American Desaparecidos

Future Trump deportees? Mexican-American children, Los Angeles.

In Moby Dick, Herman Melville famously wrote of the “fast-fish and loose-fish” doctrine. A dead whale connected to an occupied boat or marked with a distinctive symbol – “waifed” – was a recognized possession, a fast-fish. Any other whale found floating was a loose-fish. His narrator Ishmael uses these two principles of the whaling community as the basis for an inquiry into the relationship between freedom and power.

“Often possession is the whole of the law. What are the sinews and souls of Russian serfs and Republican slaves but Fast-Fish, whereof possession is the whole of the law? What to the rapacious landlord is the widow’s last mite but a Fast-Fish?” Finally, he summarizes the outcome of these reflections with a disturbing conclusion: “What are the Rights of Man and the Liberties of the World but Loose-Fish?”

In the instance of 1,475 missing migrant children, we watch the untenable claim by the Trump Administration that these children are both fast-fish and loose-fish. First, the Department of Health and Human Services takes custody of unaccompanied minor children or separates them from parents detained as undocumented immigrants. Second, the department releases these children to community sponsors including relatives and unrelated people.

At this point of release, claims HHS, the children are no longer an official responsibility. If the children cannot be located for an accounting, the state is not at fault. The children may be anywhere in the wide blue sea of humanity, but no responsibility abides with a government that took custody.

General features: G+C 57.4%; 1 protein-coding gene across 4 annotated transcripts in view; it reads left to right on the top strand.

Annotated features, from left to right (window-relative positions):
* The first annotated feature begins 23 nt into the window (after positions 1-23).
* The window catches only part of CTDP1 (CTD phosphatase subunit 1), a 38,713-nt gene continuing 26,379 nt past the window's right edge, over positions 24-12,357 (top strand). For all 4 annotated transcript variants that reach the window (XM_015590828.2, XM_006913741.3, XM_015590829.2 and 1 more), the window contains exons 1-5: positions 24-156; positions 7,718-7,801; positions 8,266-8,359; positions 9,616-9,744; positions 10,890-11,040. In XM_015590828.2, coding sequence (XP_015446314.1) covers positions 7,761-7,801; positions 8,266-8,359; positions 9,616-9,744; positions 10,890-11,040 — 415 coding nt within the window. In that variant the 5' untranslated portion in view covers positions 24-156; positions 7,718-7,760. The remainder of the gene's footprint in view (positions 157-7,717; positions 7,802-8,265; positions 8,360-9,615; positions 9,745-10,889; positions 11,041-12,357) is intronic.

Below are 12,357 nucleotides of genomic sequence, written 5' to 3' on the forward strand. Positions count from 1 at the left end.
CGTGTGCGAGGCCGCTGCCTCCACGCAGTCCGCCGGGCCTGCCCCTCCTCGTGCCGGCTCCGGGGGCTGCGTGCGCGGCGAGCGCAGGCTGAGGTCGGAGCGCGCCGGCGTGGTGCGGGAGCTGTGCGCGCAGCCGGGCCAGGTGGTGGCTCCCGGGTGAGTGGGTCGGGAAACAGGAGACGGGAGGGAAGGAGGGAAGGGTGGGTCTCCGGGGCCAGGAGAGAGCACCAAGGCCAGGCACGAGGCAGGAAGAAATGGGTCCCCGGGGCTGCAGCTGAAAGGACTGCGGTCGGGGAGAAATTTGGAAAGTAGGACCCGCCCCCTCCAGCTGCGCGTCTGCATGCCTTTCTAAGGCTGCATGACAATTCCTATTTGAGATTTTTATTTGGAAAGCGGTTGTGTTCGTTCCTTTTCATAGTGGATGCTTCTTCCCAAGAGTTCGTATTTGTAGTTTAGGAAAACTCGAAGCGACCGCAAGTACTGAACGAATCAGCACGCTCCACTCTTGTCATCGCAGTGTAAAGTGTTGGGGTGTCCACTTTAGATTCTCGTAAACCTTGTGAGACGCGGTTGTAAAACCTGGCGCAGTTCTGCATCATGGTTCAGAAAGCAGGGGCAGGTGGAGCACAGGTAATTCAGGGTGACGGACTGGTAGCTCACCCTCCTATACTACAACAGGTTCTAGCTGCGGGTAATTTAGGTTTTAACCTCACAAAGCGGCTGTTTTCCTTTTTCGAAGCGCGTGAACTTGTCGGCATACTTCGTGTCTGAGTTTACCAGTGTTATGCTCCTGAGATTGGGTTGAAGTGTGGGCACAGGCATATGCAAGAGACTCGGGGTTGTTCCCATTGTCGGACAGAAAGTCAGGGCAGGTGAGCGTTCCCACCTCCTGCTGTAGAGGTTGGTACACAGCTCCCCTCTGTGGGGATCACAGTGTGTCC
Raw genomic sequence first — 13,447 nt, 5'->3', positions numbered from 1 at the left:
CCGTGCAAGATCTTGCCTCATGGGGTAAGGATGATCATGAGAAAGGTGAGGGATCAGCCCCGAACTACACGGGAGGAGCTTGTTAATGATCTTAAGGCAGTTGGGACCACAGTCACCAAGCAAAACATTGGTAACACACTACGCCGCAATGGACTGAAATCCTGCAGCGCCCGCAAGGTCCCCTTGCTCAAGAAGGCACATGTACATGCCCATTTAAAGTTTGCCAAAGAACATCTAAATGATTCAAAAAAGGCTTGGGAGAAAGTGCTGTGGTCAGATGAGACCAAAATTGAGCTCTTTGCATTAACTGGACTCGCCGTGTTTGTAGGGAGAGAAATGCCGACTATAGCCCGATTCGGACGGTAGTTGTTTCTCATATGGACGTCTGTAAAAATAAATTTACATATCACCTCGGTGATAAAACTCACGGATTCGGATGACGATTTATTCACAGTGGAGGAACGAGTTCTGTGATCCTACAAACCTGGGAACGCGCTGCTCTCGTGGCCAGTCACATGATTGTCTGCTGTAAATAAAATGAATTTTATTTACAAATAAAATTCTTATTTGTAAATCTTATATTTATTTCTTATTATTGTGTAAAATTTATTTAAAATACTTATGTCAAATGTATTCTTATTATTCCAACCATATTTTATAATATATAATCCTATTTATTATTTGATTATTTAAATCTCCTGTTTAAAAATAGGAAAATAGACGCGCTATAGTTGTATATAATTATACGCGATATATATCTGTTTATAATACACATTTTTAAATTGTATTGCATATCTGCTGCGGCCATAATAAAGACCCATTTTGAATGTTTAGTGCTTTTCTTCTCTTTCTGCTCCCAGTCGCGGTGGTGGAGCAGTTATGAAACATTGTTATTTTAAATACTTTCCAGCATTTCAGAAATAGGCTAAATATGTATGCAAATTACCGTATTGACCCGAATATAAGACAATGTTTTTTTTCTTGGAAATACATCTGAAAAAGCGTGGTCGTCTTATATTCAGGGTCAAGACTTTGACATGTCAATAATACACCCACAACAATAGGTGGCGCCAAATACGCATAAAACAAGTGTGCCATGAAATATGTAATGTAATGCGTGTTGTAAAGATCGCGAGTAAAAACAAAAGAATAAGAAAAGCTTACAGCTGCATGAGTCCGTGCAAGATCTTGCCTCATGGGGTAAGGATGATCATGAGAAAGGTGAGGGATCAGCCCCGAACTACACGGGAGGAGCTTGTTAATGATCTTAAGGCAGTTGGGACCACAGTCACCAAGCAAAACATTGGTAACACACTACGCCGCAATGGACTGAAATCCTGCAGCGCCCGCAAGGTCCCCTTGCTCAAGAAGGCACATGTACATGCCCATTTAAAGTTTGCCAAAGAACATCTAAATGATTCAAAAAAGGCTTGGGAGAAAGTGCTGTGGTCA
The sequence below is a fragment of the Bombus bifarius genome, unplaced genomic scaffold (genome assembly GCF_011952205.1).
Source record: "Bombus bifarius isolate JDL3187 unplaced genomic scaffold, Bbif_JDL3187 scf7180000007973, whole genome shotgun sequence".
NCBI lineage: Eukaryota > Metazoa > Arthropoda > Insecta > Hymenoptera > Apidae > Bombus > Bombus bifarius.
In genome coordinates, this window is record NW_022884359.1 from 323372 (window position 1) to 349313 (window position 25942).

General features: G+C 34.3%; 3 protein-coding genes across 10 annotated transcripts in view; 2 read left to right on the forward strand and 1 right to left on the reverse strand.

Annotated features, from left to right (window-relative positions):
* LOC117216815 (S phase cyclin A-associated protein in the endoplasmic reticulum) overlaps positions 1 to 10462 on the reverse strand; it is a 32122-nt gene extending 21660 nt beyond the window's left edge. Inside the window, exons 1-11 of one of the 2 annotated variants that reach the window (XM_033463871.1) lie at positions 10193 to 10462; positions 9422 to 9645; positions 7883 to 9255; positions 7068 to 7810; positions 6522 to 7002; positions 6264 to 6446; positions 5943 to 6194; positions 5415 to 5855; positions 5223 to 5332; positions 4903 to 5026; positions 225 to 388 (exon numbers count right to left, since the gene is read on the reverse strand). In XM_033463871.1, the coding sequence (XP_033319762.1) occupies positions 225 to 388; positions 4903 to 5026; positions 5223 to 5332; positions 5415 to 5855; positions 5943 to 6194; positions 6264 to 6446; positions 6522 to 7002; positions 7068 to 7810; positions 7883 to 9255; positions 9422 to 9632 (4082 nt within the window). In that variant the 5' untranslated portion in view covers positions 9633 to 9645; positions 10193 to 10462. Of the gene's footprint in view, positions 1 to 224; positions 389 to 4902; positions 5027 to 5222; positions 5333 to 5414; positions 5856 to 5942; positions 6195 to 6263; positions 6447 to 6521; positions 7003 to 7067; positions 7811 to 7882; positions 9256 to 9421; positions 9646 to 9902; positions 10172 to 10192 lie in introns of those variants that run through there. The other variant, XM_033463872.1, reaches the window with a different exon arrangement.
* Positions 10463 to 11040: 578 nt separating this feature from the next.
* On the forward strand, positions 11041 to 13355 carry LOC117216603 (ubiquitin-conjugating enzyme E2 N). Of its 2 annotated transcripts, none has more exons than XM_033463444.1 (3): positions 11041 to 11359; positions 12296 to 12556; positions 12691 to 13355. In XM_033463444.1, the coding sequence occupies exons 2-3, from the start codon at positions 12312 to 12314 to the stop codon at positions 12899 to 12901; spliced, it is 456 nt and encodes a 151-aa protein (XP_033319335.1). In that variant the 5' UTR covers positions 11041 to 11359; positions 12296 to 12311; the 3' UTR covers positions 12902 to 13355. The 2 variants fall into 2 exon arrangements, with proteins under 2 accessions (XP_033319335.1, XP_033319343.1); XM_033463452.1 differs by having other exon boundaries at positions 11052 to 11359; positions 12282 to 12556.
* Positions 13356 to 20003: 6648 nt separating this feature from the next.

Officials at the HHS Office of Refugee Resettlement make a safety and well-being telephone call 30 days following the release of children after a screening process that is supposed to ensure safeguards against the exploitation of children. That remains the extent of official concern. There are no home visits, child interviews, educational evaluations, or psychological and physical health reports. There is none of the consistent long-term follow-up required by child welfare assessments.

In the dispassionate tones of a bureaucrat delivering terrible news in an attempted neutral mode, hoping no one will notice, HHS acting assistant secretary Steven Wagner reported the results of this approach to the US Senate investigating committee: “From October to December 2017, ORR attempted to reach 7,635 UAC and their sponsors. Of this number, ORR reached and received an agreement to participate in the safety and well-being call from approximately 86 percent of sponsors.

From these calls, ORR learned that 6,075 UAC remained with their sponsors. Twenty-eight UAC had run away, five had been removed from the United States, and 52 had relocated to live with a non-sponsor. ORR was unable to determine with certainty the whereabouts of 1,475 UAC. Based on the calls, ORR referred 792 cases, which were in need of further assistance, to the National Call Center for additional information and services.”

In short, even if that single voluntary check-up call identified problems, the department only gave the adult sponsors another telephone number to call. Information provision became a means of avoiding official responsibility for the traumatic issues certain to prevail among unaccompanied children taken into custody or separated from their parents.